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Marsia Alexander-Clarke

I call my video, video as mark, in reference to the marks found in drawing and painting. Capturing the play of light on plants the marks become slices of time interrelating across the space of the screen. They create a visual narrative which develops sequentially, like a silent, visual fugue. – Marsia Alexander-Clarke

Text Peter Frank
All images Courtesy by the artist

In a sea of spectacle, find the quiet glimmer. The digital age demands and produces a relentless cascade of visual, para-visual, and extra-visual effect. But our brains, and souls, cannot endure, or at least encompass, such unyielding onslaught any more than we can escape it. What our consciousness also requires is the electronic equivalent of the still, small voice, an intimacy that transcends scale and sensation. The elegant, shadowy geometries of Marsia Alexander-Clarke, pulsing, aqueous, and magical, provide that voice, leading us away from the void of the din and towards the event horizon of the understatement.

In fact, although she works entirely with video media, Alexander-Clarke is hardly a “digital artist” at all. Even technically, she engages electronic technology on what by now constitutes a rudimentary basis, one which reaches back as far as half a century to the early explorations of video installation and visual-sonic parallel. Her sensibility is delicate, rhythmic, linear, situated in optical space and reliant on time, the fourth dimension, as a support rather than as a tool. Her individual images and overall compositions indeed change before our eyes, but it’s a graceful, deliberate change. Temporal development is relatively slow; it is an integral part not so much of her aesthetic – her manner of making – as of her sensibility – her artistic personality. Alexander-Clarke considers herself a maker of paintings, of drawings, of marks, not of images per se. Time happens to be a framework she has been able to unlock and leave open; and in this framework she composes abstract sequences that morph, however subtly or dramatically, as we stand before them.

Whether or not any of her installational works incorporate the television monitors we associate with video art, Alexander-Clarke’s approach does not depend on, address, or even acknowledge the physical condition of the monitor. Rather, she thinks in terms of walls and rooms – the video image as mural or even in space, not on video screen. Alexander-Clarke acknowledges surfaces upon which images can dance, architectural enclosures where structures as rhythmic and planar as the spaces they occupy can unfold in a cyclical manner at once performative and decorative, or should I say decorous. Duration does not matter, but pattern and repetition do.

The elements comprising Alexander-Clarke’s video-space-events bristle with hints of recognizable imagery. People and/or things seem to be moving within bright, narrow slats or apertures that alternately generate and advance away from one another. The play of light and shadow that gives the work its lyricism and thrumming elegance issues from a mode of perception that distills the seen world down to a cluster of elusive identities. Those identities are not what is of concern to the artist, however; their elusiveness is.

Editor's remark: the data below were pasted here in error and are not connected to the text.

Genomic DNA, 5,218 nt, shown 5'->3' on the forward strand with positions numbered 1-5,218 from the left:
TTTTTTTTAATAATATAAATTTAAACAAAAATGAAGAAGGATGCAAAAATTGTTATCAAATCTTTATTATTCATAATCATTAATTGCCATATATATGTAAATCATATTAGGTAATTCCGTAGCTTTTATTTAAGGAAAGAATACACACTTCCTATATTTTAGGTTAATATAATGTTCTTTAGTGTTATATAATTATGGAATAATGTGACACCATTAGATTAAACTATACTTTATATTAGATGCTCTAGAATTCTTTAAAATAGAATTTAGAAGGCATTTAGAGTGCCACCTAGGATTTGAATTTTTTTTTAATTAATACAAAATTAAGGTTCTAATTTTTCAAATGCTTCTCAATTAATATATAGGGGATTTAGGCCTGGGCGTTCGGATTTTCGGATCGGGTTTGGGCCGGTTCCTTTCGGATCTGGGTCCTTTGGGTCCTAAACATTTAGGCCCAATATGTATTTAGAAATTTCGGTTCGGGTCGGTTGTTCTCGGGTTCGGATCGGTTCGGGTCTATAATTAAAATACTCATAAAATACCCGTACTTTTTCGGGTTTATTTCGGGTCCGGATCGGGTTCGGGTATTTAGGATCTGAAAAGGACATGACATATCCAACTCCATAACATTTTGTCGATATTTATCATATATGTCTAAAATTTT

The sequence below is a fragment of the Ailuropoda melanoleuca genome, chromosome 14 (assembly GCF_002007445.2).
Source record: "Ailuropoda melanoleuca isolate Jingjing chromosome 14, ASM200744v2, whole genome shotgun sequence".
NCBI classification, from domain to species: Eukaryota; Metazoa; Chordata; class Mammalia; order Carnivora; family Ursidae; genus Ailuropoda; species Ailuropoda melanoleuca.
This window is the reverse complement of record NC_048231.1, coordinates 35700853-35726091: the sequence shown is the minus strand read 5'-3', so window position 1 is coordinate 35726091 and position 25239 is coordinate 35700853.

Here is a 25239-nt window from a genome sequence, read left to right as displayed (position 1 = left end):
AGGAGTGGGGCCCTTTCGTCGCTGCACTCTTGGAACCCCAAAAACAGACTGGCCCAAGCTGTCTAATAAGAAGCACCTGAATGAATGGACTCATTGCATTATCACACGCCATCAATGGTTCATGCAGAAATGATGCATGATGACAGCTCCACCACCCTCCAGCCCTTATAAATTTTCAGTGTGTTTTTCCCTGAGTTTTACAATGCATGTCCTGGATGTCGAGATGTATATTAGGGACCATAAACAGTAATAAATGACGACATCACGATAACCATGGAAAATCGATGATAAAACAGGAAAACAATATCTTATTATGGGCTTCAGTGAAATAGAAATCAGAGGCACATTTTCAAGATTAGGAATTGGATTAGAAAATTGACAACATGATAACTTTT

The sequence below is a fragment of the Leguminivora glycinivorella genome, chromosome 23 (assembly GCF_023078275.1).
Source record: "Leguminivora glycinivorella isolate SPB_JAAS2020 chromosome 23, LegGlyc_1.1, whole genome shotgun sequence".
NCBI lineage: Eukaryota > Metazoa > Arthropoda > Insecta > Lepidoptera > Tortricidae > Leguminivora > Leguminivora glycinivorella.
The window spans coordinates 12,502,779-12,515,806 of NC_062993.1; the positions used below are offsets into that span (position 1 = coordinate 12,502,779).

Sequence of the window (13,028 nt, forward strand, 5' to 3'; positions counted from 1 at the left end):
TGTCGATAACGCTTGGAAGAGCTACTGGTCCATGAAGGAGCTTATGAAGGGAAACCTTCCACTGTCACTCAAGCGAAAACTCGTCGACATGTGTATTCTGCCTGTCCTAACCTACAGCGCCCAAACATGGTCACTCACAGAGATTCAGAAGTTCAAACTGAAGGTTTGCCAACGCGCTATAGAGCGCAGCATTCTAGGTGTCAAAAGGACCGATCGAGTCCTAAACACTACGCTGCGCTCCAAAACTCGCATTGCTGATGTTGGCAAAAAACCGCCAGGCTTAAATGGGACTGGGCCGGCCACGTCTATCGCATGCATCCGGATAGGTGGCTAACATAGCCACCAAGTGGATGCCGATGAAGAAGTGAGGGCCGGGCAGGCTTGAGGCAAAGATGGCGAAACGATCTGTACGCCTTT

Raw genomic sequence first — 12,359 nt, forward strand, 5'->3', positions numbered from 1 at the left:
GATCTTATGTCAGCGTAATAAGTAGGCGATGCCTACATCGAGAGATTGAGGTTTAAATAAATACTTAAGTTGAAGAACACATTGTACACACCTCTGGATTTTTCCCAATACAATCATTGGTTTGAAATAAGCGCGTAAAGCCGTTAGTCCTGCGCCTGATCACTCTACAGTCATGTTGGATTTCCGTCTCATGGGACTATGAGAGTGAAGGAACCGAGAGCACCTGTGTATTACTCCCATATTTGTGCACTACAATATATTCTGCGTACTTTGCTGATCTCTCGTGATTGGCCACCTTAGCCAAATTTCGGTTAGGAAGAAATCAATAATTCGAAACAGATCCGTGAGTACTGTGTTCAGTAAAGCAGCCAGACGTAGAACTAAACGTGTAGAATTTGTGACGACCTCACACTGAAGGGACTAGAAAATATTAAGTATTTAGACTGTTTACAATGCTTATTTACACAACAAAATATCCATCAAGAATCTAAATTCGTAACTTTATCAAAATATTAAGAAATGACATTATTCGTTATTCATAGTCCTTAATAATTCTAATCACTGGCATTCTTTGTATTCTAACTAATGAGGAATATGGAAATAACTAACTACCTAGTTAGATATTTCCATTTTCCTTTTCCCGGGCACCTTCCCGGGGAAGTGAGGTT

Alexander-Clarke brings us back from the clamorous present to the raw but delicate mediascape out of which digital art emerged decades ago, when it first distinguished itself from the analog. She re-explores the qualities of early video art as it escaped the monitor but held onto the plastic values of painting and sculpture and even drawing. At a time when television was considered a narrative medium, video artists were making abstraction of it, recapitulating the emergence of non-objective art out of cubism and conceptual art out of minimalism. Most of all, Alexander-Clarke concentrates on the abstract image whose identity has dissolved into a filmic – not digital – brew. She seeks to work on and with the big screen, not the small.

As noted, these patterns and processions belong on an immersive or nearly immersive physical expanse, not inside a box. Today’s monitors can reach such an expanse, giving Alexander-Clarke new supporting devices to employ. But these broadened screens approach and even achieve the visual conditions she seeks, conditions which translate video into painterly gesture – the “video as mark” she cites as her goal. This approach asks for a less passive, more mental as well as sensate engagement on the viewer’s part; beautiful as they are, Alexander-Clarke’s works do not overwhelm or entertain, they involve and stimulate cognition, and even comprehension. They point at something both smaller and larger than themselves (or the viewer). As the artist writes, “The narrow linear marks are echoes of the narrow lens through which I experience my surroundings. In a larger sense they are echoes of the limitations of human understanding. How little we know about the universe, about nature, about ourselves.”

In this regard, Marsia Alexander-Clarke regards her art, and perhaps all art, as asking the questions that science answers – questions that each of us, scientist or not, ponders as cosmic riddles whose mystery we regard as beautiful. This ethos, too, harks back to the “digital moment,’ that point at which electronic art gained its reflexivity and, as digital art, sought to reveal universes of experience. Alexander-Clarke still seeks such revelation, and seeks to share them with us, maintaining focus by restraining form, color, and composition into an astringent but compelling visual music choreographed across and beyond walls.

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